Shooting Arnold Schwarzenegger In Front Of A Green Screen Wasn't Going To Work For The Climax Of True Lies

The climax of the 1994 action film "True Lies" saw Harry Tasker (Arnold Schwarzenegger) commandeering a Harrier jet — the kind that can hover in midair like a helicopter — to rescue his kidnapped daughter, Dana (Eliza Dushku) from a terrorist character named Aziz (Art Malik). To add tension to the proceedings, Dana is dangling precariously from a crane while Harry and Aziz tussle from the cockpit. Aziz is bested when he falls from the top of the jet, becoming tangled on one of the jet's missiles. "You're fired," Harry quips, as he fires the missile with Aziz attached. A big fun, dumb ending to a big fun, dumb movie. 

"True Lies" was directed by James Cameron, a director who rarely takes the easy route when it comes to creating spectacular special effects; this is the same person who took 13 years to make a sequel to "Avatar" because effects technology wasn't up to snuff. The safer, easier way to film a sequence like the one in "True Lies" would be to construct the cockpit portion of a Harrier jet, seat Schwarzenegger in it, place the rig in front of an indoor studio green screen, and then key in an artificial background — a bright, outdoor cityscape in this case — in post-production. Add camera shakes and clever angles, and a filmmaker can reasonably create the desired effect. But of course, that's not what Cameron did. 

The 7,000 pound jet model

This kind of green screen filming has become something of the norm in modern blockbuster filmmaking, allowing filmmakers to place live-action actors into whatever complex digital fantasy environs they can imagine. And while digital effects have become more and more convincing as time passes, there are definite limitations to the green screen approach. Most notably, actors cannot interact with their environment: A character may look like they are in a 3-D space, but when they can only move in a 10-foot-by-10-foot square, it limits the action of a scene. Cameron, in hoping to avoid this "crunch," elected to film in a more natural environment. Using a complex system of cranes and rigs, the effects technicians on "True Lies" hoisted an actual scale model Harrier jet (a real one would have been too heavy and expensive) high above an actual Miami street. For this climax, a green screen would not be acceptable.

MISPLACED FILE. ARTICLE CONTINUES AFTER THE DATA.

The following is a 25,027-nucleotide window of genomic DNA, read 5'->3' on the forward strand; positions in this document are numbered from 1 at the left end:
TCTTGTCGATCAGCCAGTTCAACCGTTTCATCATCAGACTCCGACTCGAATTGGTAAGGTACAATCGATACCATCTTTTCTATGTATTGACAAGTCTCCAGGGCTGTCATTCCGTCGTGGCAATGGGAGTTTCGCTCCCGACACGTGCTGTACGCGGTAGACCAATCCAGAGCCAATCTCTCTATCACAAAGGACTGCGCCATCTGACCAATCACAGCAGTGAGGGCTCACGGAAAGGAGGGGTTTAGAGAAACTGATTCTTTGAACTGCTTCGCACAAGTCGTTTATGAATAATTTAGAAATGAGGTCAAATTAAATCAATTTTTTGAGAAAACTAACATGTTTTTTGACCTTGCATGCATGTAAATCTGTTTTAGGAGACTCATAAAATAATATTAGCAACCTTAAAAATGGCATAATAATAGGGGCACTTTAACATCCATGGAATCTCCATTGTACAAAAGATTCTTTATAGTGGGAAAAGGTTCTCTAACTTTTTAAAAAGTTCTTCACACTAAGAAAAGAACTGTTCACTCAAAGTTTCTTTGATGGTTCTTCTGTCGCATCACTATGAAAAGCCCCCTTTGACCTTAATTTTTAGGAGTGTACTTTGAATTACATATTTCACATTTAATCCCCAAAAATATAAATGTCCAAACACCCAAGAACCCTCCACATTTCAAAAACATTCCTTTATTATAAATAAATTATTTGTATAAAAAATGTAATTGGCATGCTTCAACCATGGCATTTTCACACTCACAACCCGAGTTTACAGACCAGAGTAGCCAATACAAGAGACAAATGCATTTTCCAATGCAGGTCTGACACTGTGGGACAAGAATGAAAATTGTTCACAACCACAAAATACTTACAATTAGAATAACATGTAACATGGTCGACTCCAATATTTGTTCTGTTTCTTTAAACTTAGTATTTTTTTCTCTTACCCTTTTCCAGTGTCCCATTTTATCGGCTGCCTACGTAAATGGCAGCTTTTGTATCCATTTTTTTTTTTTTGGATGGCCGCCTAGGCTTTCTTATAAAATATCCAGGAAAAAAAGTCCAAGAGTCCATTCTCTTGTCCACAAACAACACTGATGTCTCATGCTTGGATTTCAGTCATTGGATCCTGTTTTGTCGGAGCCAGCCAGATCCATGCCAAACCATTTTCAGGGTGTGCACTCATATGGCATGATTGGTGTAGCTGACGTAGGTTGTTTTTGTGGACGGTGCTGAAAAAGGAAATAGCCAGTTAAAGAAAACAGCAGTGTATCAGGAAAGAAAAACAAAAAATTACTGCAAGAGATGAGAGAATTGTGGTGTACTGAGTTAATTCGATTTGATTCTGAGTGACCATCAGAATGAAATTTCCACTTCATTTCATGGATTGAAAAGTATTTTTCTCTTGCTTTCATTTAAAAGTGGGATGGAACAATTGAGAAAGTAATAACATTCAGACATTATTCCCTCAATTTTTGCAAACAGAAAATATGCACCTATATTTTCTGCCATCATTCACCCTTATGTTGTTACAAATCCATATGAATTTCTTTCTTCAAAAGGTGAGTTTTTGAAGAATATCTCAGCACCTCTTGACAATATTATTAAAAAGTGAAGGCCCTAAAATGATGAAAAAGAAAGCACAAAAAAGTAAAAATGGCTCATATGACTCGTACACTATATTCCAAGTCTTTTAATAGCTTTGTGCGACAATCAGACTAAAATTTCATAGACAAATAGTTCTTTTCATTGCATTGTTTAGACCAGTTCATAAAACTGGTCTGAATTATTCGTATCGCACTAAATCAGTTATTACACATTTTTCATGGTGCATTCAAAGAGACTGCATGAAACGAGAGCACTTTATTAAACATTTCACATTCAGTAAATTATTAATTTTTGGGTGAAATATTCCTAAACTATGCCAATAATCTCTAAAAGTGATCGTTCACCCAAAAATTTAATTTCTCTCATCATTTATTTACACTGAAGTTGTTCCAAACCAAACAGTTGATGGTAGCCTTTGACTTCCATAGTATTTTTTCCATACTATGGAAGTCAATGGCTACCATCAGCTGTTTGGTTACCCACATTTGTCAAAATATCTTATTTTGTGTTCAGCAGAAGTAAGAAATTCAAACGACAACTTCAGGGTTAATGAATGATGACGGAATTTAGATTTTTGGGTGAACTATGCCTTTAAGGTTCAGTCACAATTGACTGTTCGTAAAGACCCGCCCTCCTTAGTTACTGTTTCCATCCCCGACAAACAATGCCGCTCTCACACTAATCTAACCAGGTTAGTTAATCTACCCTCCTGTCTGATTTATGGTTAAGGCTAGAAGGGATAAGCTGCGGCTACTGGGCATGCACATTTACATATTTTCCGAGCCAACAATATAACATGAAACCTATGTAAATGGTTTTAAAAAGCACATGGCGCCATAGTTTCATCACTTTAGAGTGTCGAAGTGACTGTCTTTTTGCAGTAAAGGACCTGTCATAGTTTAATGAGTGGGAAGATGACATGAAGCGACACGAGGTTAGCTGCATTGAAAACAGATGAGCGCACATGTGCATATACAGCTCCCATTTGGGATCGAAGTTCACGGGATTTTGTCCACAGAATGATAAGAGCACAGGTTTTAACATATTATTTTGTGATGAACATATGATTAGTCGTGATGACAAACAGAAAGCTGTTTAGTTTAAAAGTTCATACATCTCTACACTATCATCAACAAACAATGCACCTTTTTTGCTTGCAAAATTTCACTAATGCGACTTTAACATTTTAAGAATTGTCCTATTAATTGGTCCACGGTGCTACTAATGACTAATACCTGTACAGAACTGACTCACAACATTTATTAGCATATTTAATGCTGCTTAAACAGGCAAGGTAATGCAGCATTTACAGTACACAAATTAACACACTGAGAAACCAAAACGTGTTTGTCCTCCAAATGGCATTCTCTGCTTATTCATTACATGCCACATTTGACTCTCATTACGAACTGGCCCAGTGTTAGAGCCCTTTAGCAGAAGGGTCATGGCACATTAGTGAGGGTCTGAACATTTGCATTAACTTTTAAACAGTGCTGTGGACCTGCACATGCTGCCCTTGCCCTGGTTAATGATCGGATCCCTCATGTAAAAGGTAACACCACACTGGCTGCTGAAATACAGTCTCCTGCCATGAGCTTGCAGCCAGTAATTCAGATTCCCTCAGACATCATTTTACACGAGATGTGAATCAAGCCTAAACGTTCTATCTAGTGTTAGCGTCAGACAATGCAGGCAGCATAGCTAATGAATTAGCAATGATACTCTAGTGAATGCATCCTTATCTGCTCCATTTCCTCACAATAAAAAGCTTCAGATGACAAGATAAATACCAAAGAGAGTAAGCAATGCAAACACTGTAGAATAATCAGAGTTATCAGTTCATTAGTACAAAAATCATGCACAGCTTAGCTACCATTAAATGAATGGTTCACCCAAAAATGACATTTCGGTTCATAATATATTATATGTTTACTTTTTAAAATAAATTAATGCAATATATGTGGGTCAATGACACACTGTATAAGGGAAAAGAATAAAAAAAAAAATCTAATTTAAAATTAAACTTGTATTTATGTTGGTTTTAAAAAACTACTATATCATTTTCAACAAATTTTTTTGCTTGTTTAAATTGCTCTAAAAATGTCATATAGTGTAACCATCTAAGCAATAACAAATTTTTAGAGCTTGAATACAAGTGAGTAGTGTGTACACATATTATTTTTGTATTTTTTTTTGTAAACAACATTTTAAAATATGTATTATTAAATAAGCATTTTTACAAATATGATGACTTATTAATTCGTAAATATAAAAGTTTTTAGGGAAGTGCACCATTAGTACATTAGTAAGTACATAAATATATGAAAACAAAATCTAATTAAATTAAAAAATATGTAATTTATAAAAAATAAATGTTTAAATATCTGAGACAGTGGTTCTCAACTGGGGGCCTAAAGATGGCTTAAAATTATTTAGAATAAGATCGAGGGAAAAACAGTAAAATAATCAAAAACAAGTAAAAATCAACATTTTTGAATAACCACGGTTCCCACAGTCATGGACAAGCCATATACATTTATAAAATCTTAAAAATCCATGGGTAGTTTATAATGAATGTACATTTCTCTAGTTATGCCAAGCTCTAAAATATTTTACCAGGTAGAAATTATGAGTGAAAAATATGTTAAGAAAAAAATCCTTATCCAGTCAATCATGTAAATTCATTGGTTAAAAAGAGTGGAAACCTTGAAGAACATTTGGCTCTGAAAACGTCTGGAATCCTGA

In a VFX TV special from 1994, called simply "Movie Magic," "True Lies'" VFX producer John Bruno said that Cameron pushed verisimilitude. The audience have to believe that Harry was actually flying a jet. Cameron was also fond of the "X factors" that location shooting provided. Said Cameron:

"When you move out of the clinical laboratory environment of a soundstage, you're subject to all the forces of nature: Wind, rain, overcast, changing light during the day. One we didn't really think of, which was lightning, except that we went down there to scout the location, and we went up on the roof and there were lightning rods every 6 feet all the way around the roof. We went, 'Hmm.' Things that make you go hmm."

The film's dark legacy

The jet was then controlled by a then-revolutionary computerized motion-control system that could push the 7,000 pound model — on a massive, complex system of hydraulics — in a more dynamic way than was previously achievable. With exactly-programmed movements in play, the camera's POV could be more carefully planned. 

Although Bruno admits to being a little nervous about the whole endeavor — a project of that scale hadn't been tried before. Like many of Cameron's productions, it was complex and expensive. Bruno said he relaxed when he overheard Schwarzenegger talking to Cameron:

"Well at first everybody was kind of nervous because of the scale of this whole thing. You know, it was a 20,000 pound motion base and 7,000 pound jet on the top of a roof with these huge hydraulic systems, you know, spinning around and moving around. You know, I overheard Arnold say to Jim, he goes, 'You know, Jim, this is the money.' I mean, he's sitting in the jet, 'This is the money. This is where the money is. This is great.' I overheard that, and that sort of relaxed me, because I was, like, stressed a little bit."

"True Lies" was a huge hit when it came out, and is one of the bolder, slicker action spectacles of its era. It also is a controversial film for its regressive attitudes; there has always been outcry over the film's very casual sexism and racial stereotypes. There were complaints upon its opening, and some critics have lambasted the film's striptease number as being horrible for women. Watching "True Lies" is certainly a snapshot of where American A-budget action filmmaking was in 1994. Certainly some irresponsible messaging, but golly if those effects don't hold up. 

A "True Lies" TV series is currently in the works.